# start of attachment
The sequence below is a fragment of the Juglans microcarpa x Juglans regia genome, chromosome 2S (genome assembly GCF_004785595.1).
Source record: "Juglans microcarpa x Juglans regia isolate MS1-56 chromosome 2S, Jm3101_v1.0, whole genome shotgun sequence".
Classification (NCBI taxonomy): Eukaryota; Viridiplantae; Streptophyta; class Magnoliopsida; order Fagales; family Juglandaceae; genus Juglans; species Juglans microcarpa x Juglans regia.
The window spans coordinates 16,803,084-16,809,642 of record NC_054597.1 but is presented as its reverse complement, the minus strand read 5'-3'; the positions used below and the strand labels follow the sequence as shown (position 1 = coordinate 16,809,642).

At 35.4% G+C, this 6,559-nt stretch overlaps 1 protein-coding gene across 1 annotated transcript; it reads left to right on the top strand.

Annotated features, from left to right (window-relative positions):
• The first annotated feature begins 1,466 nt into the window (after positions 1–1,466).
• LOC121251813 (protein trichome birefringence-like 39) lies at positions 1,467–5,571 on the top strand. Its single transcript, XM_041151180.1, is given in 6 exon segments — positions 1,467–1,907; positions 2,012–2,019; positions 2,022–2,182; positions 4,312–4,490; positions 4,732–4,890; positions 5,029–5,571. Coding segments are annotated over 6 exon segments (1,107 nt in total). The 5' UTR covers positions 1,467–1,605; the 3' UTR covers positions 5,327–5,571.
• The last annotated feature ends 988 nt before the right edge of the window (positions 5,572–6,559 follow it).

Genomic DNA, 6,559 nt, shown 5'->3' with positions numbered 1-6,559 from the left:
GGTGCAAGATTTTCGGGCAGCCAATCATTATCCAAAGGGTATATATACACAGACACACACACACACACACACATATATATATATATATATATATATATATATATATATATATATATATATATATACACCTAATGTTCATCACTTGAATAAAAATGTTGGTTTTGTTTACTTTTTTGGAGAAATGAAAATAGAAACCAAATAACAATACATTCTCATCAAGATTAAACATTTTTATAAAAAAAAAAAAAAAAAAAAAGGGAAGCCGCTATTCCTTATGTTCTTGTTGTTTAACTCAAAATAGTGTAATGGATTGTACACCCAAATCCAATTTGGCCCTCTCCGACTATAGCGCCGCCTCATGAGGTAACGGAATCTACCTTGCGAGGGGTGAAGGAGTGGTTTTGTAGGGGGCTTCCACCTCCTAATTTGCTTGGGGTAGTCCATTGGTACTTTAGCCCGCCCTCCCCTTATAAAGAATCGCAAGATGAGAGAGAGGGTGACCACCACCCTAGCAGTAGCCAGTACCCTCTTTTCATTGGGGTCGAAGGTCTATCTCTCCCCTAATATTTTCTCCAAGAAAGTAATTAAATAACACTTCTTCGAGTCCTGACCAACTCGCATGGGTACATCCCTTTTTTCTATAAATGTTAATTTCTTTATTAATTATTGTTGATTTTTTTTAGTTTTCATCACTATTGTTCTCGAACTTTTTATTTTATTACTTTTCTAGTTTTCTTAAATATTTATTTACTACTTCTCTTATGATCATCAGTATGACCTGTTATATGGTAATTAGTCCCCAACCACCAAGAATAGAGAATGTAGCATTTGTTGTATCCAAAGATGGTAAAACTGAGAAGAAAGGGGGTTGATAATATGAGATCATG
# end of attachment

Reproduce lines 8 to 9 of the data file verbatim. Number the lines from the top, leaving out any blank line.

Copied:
• LOC121251813 (protein trichome birefringence-like 39) lies at positions 1,467–5,571 on the top strand. Its single transcript, XM_041151180.1, is given in 6 exon segments — positions 1,467–1,907; positions 2,012–2,019; positions 2,022–2,182; positions 4,312–4,490; positions 4,732–4,890; positions 5,029–5,571. Coding segments are annotated over 6 exon segments (1,107 nt in total). The 5' UTR covers positions 1,467–1,605; the 3' UTR covers positions 5,327–5,571.
• The last annotated feature ends 988 nt before the right edge of the window (positions 5,572–6,559 follow it).